How Can You Avoid Customer Service Mistakes in Your Small Business?

SmallBizChat on TwitterEvery week as SmallBizLady, I conduct interviews with experts on my Twitter talk show #SmallBizChat. The show takes place every Wednesday on Twitter from 8-9 pm ET. This is excerpted from my recent interview with Yaniv Masjedi, @nextiva. Yaniv is a serial entrepreneur and vice president of marketing at Nextiva a leading provider of cloud-based, unified communications solutions, headquartered in Scottsdale, Arizona. He manages the firm’s marketing and branding efforts and initiates programs related to brand management, demand generation, advertising, marketing communications and thought leadership. For more information http://www.nextiva.com/

SmallBizLady: What is the biggest customer service myth?

Yaniv Masjedi: The concept that one-size-fits-all in customer service is a huge myth. Every customer is different. Some want to comment via Twitter while others prefer in-person meetings or email messages. It is dangerous for small business owners to think one service delivery method will work for every customer. Being available through multiple channels is vital, as is a continuous effort to improve service. You can never relax when trying to be the best.

SmallBizLady: What should small business owners do when a customer is wrong?

Yaniv Majedi: First, be respectful. Don’t remind the customer that they are wrong. Instead, simply ask the customer if they’ve misunderstood and state your case clearly and without aggression. Customers usually come around.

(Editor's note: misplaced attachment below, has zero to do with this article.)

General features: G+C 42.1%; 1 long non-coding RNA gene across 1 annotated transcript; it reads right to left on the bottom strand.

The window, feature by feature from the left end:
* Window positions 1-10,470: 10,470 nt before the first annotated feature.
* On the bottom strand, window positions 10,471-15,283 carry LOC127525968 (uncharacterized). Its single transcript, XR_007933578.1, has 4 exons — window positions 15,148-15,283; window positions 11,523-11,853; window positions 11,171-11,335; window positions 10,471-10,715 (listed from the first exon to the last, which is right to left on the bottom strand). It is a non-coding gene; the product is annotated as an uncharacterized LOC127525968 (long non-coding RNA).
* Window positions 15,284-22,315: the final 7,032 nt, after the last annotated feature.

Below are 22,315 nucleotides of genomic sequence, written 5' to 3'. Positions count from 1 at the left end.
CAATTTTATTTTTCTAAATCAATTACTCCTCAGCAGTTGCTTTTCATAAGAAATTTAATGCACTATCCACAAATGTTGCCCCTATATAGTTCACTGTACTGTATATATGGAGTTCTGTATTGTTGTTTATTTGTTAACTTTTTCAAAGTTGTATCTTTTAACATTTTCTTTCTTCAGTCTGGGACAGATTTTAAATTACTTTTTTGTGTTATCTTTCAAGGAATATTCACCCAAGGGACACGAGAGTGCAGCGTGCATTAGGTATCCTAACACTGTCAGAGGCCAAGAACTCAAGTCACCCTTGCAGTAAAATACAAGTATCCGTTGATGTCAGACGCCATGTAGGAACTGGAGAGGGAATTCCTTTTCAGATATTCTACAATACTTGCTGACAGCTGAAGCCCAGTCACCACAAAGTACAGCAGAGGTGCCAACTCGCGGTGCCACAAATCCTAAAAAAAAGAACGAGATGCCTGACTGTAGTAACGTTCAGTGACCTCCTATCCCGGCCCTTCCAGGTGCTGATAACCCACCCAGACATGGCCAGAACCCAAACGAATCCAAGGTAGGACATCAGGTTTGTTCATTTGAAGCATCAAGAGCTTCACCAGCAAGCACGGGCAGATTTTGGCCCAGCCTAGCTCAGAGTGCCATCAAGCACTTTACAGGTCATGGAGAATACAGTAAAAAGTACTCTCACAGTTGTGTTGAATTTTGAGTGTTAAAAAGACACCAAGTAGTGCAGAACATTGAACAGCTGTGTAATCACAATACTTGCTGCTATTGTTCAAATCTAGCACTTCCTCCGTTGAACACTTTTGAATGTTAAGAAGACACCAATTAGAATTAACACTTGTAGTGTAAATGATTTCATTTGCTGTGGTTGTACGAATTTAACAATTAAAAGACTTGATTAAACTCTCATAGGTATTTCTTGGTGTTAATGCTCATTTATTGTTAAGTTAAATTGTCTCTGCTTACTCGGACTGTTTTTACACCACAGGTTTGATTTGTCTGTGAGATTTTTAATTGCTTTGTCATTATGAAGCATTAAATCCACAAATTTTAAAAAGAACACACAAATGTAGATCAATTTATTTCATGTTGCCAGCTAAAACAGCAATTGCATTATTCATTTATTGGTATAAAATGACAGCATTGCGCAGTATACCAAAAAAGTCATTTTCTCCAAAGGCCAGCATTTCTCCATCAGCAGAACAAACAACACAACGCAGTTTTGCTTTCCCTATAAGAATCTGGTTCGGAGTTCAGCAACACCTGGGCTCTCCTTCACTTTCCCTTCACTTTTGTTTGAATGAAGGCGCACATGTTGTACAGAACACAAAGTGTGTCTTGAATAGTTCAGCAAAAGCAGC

SmallBizLady: What are a few effective ways to train customer service staff members?

Yaniv Masjedi: I recommend first educating new employees on a company’s history, background and values. From there, teach them (classroom style, if possible) multiple customer service scenarios and how to respond. After a week of classroom work, pair them with a customer service rock star employee for practice interactions. Only after successfully completing interactions with their trainers should they face clients.

But don’t stop there. Superior customer service is a product of continuous education and coaching. If a staff member is struggling, consider pairing them with a high performer until they can show that they are ready for client-facing interactions.

SmallBizLady: What are the proper steps to de-escalate a heated customer service situation?

Yaniv Masjedi: I stick to a five-step process in these situations.

Step one: Stay calm. If you are upset about the situation, take a break or go for a walk to cool off before approaching your customer. You don’t want to meet anger with anger.

Step two: Apologize and acknowledge. Regardless of the scenario, saying, “Sorry,” can go a long way. Acknowledge the validity of what your client is feeling.

Step three: Reiterate. Listen closely to what they are saying/complaining about. Once they are finished (don’t interrupt), repeat back their concerns to make sure you understand them correctly.

Step four: Act fast. Simply, give the customer what they want.

Step five: Stick to your word. If you say you’ll follow-up in a week, make sure to do that (set a calendar invite if you need to). Effort, diligence and kindness go a long way in re-winning a customer.

SmallBizLady: How can a small business owner turn around an ineffective customer service representative?

Yaniv Masjedi: If you see a staff member struggling, address the issue as soon as possible. Schedule a one-on-one meeting and prepare yourself in advance. Come to the meeting with specific data (maybe the employee didn’t meet numbers last week/month or received an unfavorable review from a customer).

Approach them with a supportive tone, not an attacking one. Ask them how you, as their manager, can make their job better and how you can help them succeed. If you focus on making positive statements, they will be less likely to react defensively.